These are the top five other than the fact that it’s not a deal; it’s a surrender. The West has agreed to lift the sanctions on Iran. Iran has not agreed to give up anything she needs to acquire a bomb, or cease any of her aggressive behavior (e.g., arming and training Hezbollah and Hamas, fighting wars in Syria, Iraq, and Yemen). Not one of these things – not one – is a measure of performance Iran will actually have to demonstrate to get the sanctions lifted.
1. The agreement paves Iran’s path to the bomb. The only question about Iran and the bomb now is when Iran will get it. If Iran adheres to the terms of the Joint Comprehensive Plan of Action (JCPOA) agreement (link to full text here), she will retain the means, and improve the expertise, to build nuclear weapons throughout the next 10 years. She would wait for that 10 years to pass, however, before enriching enough uranium to test a warhead and stockpile weapons.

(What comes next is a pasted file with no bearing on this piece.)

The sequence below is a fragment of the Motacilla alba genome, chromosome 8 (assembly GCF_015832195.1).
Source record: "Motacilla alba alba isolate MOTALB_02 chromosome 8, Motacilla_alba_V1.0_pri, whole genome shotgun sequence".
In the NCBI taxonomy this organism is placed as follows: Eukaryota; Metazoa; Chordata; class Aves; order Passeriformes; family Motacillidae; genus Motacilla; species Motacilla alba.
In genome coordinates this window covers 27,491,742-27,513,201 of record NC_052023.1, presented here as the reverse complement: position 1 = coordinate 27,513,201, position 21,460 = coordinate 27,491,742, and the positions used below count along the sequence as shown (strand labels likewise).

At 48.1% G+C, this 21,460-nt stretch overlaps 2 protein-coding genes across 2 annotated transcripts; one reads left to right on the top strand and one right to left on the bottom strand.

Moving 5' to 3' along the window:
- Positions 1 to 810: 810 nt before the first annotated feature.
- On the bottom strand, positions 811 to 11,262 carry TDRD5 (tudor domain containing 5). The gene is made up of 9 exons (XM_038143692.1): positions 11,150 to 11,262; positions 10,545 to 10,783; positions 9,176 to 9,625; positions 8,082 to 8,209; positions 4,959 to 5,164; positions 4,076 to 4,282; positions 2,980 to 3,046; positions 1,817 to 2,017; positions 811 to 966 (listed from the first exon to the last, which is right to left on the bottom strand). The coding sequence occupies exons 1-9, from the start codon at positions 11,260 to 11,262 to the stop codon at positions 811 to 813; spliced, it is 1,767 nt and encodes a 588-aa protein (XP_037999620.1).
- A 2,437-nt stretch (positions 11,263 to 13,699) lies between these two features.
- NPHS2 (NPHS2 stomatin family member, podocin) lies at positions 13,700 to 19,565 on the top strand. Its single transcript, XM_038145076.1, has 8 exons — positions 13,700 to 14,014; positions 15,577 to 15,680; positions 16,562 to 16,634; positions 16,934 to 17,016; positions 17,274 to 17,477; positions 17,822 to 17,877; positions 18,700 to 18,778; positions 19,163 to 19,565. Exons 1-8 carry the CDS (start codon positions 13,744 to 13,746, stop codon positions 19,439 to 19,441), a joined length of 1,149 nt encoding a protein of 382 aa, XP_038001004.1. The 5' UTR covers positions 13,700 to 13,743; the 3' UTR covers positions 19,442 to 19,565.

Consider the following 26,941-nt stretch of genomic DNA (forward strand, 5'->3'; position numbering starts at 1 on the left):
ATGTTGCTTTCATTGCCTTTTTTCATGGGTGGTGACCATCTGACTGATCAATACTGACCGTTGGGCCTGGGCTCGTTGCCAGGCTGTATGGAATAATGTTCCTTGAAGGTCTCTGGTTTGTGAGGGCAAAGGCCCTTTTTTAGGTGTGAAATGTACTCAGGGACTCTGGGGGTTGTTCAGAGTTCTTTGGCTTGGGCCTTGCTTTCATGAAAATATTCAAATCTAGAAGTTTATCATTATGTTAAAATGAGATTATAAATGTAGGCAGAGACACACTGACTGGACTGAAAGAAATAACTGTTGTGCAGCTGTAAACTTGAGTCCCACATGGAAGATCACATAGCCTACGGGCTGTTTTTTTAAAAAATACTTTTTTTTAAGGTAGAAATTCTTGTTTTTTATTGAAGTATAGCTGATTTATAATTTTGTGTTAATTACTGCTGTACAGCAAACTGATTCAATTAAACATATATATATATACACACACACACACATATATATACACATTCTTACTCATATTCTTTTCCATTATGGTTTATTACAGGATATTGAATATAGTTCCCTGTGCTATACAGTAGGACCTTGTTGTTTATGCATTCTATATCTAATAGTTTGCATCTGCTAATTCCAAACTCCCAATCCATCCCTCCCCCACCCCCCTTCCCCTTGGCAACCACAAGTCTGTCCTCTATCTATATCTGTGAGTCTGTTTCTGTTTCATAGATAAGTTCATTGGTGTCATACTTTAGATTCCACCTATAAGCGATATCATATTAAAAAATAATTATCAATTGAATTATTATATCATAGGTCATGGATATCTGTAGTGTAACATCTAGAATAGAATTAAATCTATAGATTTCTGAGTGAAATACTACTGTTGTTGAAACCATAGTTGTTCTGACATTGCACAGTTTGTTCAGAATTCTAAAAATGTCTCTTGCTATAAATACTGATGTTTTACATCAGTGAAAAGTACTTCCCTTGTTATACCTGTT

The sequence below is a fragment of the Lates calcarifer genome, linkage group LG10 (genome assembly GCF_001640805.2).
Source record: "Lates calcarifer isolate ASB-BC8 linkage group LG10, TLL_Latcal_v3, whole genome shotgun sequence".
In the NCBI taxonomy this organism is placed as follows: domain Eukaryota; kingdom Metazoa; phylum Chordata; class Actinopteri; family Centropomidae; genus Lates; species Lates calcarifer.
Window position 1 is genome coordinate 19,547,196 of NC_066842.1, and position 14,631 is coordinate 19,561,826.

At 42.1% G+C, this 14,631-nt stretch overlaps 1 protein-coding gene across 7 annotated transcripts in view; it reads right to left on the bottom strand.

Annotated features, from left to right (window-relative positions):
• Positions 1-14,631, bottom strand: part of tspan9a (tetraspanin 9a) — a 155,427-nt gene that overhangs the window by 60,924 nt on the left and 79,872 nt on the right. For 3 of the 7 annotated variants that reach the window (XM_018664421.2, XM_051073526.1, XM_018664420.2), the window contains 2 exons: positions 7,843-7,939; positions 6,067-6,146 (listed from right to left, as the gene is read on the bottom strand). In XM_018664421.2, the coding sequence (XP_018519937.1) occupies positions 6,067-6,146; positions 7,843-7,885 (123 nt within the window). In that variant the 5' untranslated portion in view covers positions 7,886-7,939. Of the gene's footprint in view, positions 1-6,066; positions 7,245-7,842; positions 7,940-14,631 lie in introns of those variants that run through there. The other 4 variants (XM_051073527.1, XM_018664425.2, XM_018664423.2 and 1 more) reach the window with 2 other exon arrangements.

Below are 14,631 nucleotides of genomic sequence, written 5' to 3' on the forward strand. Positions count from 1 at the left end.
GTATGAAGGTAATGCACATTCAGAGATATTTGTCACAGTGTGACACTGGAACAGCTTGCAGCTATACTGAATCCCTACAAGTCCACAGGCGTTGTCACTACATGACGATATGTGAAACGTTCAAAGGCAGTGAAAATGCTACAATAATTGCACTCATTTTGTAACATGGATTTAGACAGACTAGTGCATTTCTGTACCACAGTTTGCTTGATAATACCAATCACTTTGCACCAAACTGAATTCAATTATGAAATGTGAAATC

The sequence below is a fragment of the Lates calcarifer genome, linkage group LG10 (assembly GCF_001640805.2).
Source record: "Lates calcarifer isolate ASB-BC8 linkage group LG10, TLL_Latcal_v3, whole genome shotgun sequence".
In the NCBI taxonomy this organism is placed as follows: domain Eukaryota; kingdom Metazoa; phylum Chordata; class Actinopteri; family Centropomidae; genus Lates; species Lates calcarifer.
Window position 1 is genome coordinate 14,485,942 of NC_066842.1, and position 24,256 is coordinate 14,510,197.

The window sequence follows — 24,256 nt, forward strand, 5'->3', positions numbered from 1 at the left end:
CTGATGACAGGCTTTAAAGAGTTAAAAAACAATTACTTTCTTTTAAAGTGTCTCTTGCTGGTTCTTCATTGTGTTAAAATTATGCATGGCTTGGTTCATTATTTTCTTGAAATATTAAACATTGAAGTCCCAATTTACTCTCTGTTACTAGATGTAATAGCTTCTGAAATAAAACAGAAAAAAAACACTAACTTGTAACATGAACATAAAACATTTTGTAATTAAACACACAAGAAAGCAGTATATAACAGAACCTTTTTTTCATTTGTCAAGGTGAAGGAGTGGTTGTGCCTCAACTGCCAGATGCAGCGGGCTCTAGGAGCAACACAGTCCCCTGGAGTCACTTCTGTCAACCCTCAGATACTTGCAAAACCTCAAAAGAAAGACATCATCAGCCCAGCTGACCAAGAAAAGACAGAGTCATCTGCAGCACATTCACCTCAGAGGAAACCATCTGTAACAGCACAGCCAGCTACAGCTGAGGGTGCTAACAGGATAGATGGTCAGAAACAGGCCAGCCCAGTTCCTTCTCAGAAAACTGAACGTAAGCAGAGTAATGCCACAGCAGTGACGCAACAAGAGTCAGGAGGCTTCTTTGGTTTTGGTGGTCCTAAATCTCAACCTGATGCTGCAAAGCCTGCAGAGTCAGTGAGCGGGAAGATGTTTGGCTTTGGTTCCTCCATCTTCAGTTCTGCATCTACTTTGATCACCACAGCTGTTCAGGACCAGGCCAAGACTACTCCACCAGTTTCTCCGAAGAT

But Iran’s adherence to the terms of the JCPOA is unverifiable. There cannot be any intrusive “snap” inspections; there can only be inspections of what Iran allows to be inspected, at times of Iran’s choosing. If Iran wants to operate more centrifuge cascades than stipulated in the agreement, or install and operate new-generation centrifuges, the only obstacle is deciding on a place to do that, unmonitored by the IAEA. The same is true of every other stage of uranium processing or bomb building (including all aspects of warhead development, which are entirely unaddressed by the JCPOA).
Iran could “break out” in as little as 3 months, as things stand today, and nothing in the JCPOA agreement will stop her.
2. The agreement unleashes money and trade for Iran, which will allow her to arm and finance her already aggressive, disruptive foreign policy.